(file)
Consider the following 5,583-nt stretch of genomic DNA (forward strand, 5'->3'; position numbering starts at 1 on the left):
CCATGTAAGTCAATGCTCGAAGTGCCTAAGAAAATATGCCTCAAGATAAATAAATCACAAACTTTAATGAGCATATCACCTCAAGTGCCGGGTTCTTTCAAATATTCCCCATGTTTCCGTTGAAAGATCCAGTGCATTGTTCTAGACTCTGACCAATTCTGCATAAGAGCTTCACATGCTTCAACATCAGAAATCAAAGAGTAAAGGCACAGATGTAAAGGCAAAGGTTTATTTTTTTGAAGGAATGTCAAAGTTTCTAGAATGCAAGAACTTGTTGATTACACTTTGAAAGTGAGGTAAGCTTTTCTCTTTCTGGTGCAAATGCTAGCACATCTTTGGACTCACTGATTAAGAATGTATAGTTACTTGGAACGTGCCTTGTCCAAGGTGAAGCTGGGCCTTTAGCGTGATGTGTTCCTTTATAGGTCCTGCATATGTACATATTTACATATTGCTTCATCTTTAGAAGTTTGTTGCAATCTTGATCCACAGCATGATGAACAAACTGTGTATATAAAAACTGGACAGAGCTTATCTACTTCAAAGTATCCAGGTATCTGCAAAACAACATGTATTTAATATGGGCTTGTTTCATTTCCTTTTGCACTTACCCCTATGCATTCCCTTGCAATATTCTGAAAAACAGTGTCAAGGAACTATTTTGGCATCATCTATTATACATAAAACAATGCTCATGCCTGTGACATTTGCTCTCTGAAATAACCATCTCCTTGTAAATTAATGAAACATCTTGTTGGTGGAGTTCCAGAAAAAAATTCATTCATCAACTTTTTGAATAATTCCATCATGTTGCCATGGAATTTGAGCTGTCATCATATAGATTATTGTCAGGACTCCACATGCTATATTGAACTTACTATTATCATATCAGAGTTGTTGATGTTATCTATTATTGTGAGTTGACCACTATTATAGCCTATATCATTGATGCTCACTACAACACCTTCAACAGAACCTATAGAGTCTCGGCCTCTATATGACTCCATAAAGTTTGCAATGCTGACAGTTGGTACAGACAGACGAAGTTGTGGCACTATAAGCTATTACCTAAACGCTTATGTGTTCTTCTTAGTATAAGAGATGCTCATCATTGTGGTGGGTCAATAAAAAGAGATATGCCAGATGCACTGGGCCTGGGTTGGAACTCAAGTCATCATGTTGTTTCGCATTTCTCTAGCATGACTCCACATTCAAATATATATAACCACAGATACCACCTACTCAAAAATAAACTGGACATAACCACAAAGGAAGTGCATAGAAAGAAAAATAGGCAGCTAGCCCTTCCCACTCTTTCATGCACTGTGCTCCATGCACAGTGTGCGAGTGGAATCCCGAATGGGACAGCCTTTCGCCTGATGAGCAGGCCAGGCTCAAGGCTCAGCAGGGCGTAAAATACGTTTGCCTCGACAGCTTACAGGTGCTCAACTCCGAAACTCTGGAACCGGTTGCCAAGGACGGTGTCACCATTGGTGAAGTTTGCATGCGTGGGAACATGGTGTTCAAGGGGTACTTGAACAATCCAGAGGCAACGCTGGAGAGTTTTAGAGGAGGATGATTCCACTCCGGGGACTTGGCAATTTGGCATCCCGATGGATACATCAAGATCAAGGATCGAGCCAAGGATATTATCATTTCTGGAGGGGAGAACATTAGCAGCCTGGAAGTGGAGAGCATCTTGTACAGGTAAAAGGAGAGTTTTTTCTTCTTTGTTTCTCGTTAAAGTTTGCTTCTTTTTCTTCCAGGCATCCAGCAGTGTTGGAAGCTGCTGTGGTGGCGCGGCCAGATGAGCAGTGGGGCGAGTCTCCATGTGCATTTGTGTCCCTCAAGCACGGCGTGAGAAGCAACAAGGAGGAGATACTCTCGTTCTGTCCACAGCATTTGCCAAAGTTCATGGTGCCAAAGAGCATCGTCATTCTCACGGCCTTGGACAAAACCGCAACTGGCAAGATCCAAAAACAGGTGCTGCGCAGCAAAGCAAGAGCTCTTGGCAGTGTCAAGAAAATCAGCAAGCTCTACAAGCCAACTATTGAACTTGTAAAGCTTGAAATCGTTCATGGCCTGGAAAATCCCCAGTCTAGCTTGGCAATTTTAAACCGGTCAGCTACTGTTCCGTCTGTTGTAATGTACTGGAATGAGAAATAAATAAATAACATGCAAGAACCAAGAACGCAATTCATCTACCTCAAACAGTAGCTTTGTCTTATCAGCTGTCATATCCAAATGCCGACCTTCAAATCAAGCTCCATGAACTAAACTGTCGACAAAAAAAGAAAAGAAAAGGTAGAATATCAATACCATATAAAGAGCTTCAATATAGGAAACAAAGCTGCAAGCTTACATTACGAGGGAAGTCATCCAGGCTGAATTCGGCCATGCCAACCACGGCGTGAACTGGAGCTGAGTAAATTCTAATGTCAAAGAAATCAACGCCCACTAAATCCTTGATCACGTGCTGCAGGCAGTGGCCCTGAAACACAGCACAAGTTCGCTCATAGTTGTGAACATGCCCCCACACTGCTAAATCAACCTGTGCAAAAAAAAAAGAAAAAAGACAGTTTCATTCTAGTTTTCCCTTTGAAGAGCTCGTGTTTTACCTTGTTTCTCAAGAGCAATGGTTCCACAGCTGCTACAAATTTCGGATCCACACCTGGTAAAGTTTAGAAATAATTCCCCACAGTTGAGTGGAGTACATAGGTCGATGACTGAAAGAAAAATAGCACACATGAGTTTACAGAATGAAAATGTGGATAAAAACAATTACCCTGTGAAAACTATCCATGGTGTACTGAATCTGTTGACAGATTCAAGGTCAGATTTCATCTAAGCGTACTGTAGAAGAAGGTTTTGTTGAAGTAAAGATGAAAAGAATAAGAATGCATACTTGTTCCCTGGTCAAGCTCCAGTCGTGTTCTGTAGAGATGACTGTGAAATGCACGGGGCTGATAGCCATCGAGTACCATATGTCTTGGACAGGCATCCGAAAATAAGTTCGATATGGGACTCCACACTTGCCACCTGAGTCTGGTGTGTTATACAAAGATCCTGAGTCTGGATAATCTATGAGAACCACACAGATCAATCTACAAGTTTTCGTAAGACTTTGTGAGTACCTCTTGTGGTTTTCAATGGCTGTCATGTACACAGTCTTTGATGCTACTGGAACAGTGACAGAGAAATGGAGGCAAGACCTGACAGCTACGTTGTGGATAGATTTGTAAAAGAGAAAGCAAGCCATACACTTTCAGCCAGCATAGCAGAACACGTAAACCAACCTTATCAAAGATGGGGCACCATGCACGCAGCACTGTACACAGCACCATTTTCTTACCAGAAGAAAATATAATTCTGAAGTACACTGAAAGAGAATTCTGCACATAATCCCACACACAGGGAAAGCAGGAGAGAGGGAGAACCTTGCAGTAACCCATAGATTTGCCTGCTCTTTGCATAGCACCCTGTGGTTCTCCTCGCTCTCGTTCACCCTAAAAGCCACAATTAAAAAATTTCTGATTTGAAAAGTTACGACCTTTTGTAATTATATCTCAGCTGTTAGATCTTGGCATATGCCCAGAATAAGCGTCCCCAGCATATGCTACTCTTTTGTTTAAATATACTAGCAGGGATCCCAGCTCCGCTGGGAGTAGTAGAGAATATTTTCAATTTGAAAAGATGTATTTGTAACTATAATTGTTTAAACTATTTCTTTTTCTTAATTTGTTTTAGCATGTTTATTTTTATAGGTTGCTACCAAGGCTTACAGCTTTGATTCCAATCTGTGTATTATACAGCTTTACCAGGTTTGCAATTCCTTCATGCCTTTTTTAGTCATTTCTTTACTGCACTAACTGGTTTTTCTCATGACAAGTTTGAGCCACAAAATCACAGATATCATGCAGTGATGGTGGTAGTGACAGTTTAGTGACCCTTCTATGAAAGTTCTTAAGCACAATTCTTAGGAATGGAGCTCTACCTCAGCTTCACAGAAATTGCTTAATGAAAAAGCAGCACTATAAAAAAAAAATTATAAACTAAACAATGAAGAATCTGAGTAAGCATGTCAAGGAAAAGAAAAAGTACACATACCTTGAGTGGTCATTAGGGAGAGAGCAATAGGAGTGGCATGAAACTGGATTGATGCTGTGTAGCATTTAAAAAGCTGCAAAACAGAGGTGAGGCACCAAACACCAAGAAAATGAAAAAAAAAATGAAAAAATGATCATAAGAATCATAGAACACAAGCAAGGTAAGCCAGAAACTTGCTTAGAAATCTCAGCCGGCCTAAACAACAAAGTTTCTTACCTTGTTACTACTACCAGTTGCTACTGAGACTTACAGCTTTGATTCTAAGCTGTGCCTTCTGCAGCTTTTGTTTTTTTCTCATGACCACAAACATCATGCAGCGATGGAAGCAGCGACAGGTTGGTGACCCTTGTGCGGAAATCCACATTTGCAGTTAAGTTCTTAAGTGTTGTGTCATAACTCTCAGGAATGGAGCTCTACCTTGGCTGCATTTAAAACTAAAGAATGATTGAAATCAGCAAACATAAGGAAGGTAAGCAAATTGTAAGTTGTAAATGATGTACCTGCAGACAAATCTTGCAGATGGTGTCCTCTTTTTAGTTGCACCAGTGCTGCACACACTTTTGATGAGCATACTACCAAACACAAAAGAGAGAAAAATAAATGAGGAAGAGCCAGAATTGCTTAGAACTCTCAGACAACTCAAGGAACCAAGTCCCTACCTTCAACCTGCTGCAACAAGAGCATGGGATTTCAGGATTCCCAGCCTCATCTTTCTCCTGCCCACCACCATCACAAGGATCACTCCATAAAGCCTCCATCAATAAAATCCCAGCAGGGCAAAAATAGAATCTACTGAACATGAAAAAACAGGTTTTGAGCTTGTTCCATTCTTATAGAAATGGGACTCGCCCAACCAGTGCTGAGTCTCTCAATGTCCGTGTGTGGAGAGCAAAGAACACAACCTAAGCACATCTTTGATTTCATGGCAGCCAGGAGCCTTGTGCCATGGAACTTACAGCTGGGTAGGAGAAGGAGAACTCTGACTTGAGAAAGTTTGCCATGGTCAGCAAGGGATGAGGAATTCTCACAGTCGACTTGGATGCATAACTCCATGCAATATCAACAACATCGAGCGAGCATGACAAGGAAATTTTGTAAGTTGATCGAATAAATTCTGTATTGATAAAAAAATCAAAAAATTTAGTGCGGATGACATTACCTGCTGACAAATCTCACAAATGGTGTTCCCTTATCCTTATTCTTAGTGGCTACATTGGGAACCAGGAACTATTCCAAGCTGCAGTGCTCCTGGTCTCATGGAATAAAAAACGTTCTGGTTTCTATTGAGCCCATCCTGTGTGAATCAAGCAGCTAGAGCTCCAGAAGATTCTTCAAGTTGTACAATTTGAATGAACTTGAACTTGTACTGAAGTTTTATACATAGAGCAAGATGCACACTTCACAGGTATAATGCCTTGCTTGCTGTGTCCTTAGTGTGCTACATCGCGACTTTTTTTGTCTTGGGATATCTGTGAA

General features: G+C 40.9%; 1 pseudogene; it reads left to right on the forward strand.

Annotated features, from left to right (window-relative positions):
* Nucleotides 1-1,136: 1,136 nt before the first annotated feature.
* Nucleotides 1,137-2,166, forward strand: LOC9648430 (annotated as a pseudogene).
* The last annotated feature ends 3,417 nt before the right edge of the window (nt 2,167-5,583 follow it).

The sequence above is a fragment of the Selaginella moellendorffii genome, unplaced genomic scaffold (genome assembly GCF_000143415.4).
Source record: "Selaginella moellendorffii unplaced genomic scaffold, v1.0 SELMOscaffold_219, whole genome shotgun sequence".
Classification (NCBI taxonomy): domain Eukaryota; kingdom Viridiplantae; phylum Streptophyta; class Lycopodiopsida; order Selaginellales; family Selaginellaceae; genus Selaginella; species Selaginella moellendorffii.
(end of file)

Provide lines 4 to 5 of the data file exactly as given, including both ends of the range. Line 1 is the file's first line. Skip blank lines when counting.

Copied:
Annotated features, from left to right (window-relative positions):
* Nucleotides 1-1,136: 1,136 nt before the first annotated feature.